The John Wallace Farm in Hillsborough holds historical importance as the residence of John Wallace (1812-1896), whose grandparents immigrated to New Brunswick from Donegal, Northern Ireland. In addition to managing a large farm, Wallace owned a sawmill and served as a director of the Albert Southern Railway.
From a young age, Wallace displayed public spirit and exceptional oratory skills. He became the Justice of the Peace of Albert County and the President of the county’s first agricultural society. His neighbor, John Lewis, was similarly talented in public speaking.
In 1864, an election was held to discuss the possibility of New Brunswick uniting with Upper and Lower Canada and Nova Scotia. While Lewis supported Confederation, Wallace fervently opposed it. Although they lived just a stone’s throw away from one another, their exchanges were limited to verbal arguments. Albert County ultimately sided with Confederation, the only county in the province to do so, and elected Lewis to the provincial legislature.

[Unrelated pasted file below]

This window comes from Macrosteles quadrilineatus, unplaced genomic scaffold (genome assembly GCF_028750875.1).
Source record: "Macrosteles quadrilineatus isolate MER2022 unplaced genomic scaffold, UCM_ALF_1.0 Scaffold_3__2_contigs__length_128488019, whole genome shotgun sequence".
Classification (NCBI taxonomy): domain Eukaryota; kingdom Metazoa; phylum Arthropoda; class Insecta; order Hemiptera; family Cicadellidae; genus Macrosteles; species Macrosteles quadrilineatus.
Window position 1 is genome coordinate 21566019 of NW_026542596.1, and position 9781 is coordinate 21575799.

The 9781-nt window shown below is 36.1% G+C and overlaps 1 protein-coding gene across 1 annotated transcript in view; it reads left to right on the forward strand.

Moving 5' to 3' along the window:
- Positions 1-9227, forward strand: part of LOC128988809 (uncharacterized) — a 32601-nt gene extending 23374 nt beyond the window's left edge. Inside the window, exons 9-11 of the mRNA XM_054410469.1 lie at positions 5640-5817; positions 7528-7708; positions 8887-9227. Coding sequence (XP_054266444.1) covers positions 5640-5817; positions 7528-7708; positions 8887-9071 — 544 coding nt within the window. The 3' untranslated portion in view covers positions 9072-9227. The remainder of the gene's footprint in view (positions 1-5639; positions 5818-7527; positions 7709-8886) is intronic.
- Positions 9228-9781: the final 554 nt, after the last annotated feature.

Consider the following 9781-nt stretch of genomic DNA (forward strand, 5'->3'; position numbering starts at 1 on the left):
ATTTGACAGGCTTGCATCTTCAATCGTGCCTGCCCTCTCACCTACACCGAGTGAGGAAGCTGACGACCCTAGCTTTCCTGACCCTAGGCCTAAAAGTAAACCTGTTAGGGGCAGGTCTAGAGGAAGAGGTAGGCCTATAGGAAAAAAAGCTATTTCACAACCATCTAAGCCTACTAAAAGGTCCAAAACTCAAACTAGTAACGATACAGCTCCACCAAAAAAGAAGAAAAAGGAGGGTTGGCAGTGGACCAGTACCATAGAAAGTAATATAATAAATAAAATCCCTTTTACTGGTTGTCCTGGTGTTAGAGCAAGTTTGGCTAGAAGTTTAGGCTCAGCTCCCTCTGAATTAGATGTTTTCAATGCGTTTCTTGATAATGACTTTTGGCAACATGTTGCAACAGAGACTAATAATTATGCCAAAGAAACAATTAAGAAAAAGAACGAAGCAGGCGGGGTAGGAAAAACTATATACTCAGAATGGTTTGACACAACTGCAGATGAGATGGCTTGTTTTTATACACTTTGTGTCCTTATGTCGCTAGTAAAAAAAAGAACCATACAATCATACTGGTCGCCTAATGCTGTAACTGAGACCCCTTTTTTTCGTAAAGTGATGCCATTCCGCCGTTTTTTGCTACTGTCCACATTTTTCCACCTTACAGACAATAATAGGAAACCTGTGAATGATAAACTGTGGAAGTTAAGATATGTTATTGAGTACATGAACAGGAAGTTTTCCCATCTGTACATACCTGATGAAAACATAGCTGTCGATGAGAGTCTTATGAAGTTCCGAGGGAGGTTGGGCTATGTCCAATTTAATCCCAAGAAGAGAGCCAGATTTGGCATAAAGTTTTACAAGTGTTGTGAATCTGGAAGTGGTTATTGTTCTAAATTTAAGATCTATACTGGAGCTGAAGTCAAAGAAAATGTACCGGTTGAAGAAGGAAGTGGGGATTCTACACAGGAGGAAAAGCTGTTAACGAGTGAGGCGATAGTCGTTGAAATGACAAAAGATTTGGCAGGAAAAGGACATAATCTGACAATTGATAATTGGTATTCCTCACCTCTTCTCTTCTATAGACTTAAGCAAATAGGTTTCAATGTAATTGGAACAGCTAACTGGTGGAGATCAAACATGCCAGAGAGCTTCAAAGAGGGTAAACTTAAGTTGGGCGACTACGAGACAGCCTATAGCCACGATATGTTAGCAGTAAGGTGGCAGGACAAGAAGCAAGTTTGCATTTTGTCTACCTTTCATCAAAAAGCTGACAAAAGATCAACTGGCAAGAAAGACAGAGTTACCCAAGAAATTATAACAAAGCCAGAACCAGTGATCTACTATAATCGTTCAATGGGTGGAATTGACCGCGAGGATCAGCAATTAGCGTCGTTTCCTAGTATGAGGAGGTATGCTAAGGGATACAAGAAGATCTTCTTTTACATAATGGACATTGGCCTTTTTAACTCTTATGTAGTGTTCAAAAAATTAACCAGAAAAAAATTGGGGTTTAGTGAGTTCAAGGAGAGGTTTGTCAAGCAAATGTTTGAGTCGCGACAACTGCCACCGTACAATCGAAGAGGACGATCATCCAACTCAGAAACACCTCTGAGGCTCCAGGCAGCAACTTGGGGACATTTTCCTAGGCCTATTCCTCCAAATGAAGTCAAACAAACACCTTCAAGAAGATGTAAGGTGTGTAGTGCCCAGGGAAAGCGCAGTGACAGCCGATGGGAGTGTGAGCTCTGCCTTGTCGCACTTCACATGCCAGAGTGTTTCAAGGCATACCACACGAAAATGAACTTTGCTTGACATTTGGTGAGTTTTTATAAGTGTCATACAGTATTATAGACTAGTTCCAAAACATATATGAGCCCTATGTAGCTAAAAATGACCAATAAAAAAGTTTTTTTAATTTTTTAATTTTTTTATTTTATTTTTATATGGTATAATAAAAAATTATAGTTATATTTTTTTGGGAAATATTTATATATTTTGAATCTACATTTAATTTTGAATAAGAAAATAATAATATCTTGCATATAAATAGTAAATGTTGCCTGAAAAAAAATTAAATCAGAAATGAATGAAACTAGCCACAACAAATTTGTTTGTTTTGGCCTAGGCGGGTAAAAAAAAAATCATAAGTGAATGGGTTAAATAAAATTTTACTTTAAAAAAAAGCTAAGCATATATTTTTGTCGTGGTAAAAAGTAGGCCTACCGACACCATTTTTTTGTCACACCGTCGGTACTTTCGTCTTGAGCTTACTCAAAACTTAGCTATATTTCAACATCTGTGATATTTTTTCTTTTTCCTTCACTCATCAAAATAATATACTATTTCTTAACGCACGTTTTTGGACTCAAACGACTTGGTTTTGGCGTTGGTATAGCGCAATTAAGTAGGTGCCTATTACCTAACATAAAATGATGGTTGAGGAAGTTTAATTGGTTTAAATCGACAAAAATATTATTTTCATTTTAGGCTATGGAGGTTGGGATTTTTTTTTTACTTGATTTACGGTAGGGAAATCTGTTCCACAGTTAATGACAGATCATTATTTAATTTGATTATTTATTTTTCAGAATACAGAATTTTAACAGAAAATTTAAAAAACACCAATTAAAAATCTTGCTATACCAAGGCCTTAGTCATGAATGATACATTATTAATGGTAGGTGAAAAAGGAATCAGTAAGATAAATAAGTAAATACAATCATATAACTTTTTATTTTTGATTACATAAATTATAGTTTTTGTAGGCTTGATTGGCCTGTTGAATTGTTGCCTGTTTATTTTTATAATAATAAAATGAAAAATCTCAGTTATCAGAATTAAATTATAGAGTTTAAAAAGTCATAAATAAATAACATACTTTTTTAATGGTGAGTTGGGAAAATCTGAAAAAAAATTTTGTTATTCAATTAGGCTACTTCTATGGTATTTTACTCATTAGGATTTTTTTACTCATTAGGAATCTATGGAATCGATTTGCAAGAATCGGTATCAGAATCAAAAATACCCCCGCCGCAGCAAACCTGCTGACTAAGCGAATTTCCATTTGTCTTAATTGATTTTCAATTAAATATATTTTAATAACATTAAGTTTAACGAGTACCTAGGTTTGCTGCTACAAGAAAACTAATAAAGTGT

In 1865, a provincial referendum was held, and by then, a majority of New Brunswickers had shifted their opinions to align with Albert County’s stance, voting in favor of joining Confederation.
Undeterred by his earlier defeat, Wallace successfully ran in the first Canadian federal election in September 1867. His federal parliamentary career spanned 15 years, concluding with his retirement in 1887.
The Wallace Farm has been home to six generations of the Wallace family since 1792. The existing house replaced the original homestead destroyed by fire. Today, hay is still harvested and cattle continue to graze the land.
The John Wallace Farm exemplifies a rural vernacular farmhouse from the late 19th century. Built by John Wallace in 1884, it stands as a testament to his enduring legacy.